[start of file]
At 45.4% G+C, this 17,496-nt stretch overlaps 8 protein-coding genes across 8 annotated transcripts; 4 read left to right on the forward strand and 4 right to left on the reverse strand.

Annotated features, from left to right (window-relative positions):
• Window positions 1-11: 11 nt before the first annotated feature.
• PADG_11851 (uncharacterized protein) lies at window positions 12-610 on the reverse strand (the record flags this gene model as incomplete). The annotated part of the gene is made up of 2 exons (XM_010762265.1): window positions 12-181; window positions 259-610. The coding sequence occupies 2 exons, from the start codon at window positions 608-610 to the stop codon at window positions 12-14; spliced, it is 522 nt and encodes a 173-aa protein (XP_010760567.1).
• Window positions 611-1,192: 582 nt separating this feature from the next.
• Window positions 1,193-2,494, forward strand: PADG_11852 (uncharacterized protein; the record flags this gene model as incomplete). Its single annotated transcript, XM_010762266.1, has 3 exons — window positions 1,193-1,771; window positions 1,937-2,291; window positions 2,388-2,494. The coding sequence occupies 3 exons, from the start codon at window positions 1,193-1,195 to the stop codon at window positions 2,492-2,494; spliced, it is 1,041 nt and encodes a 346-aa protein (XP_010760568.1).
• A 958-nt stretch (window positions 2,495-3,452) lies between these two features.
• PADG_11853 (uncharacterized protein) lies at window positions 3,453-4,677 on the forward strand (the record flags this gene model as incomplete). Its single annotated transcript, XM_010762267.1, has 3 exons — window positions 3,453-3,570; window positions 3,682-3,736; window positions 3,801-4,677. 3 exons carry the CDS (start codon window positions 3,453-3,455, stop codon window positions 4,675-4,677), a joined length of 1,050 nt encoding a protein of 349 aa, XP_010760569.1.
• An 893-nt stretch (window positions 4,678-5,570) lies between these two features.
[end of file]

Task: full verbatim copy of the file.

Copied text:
At 45.4% G+C, this 17,496-nt stretch overlaps 8 protein-coding genes across 8 annotated transcripts; 4 read left to right on the forward strand and 4 right to left on the reverse strand.

Annotated features, from left to right (window-relative positions):
• Window positions 1-11: 11 nt before the first annotated feature.
• PADG_11851 (uncharacterized protein) lies at window positions 12-610 on the reverse strand (the record flags this gene model as incomplete). The annotated part of the gene is made up of 2 exons (XM_010762265.1): window positions 12-181; window positions 259-610. The coding sequence occupies 2 exons, from the start codon at window positions 608-610 to the stop codon at window positions 12-14; spliced, it is 522 nt and encodes a 173-aa protein (XP_010760567.1).
• Window positions 611-1,192: 582 nt separating this feature from the next.
• Window positions 1,193-2,494, forward strand: PADG_11852 (uncharacterized protein; the record flags this gene model as incomplete). Its single annotated transcript, XM_010762266.1, has 3 exons — window positions 1,193-1,771; window positions 1,937-2,291; window positions 2,388-2,494. The coding sequence occupies 3 exons, from the start codon at window positions 1,193-1,195 to the stop codon at window positions 2,492-2,494; spliced, it is 1,041 nt and encodes a 346-aa protein (XP_010760568.1).
• A 958-nt stretch (window positions 2,495-3,452) lies between these two features.
• PADG_11853 (uncharacterized protein) lies at window positions 3,453-4,677 on the forward strand (the record flags this gene model as incomplete). Its single annotated transcript, XM_010762267.1, has 3 exons — window positions 3,453-3,570; window positions 3,682-3,736; window positions 3,801-4,677. 3 exons carry the CDS (start codon window positions 3,453-3,455, stop codon window positions 4,675-4,677), a joined length of 1,050 nt encoding a protein of 349 aa, XP_010760569.1.
• An 893-nt stretch (window positions 4,678-5,570) lies between these two features.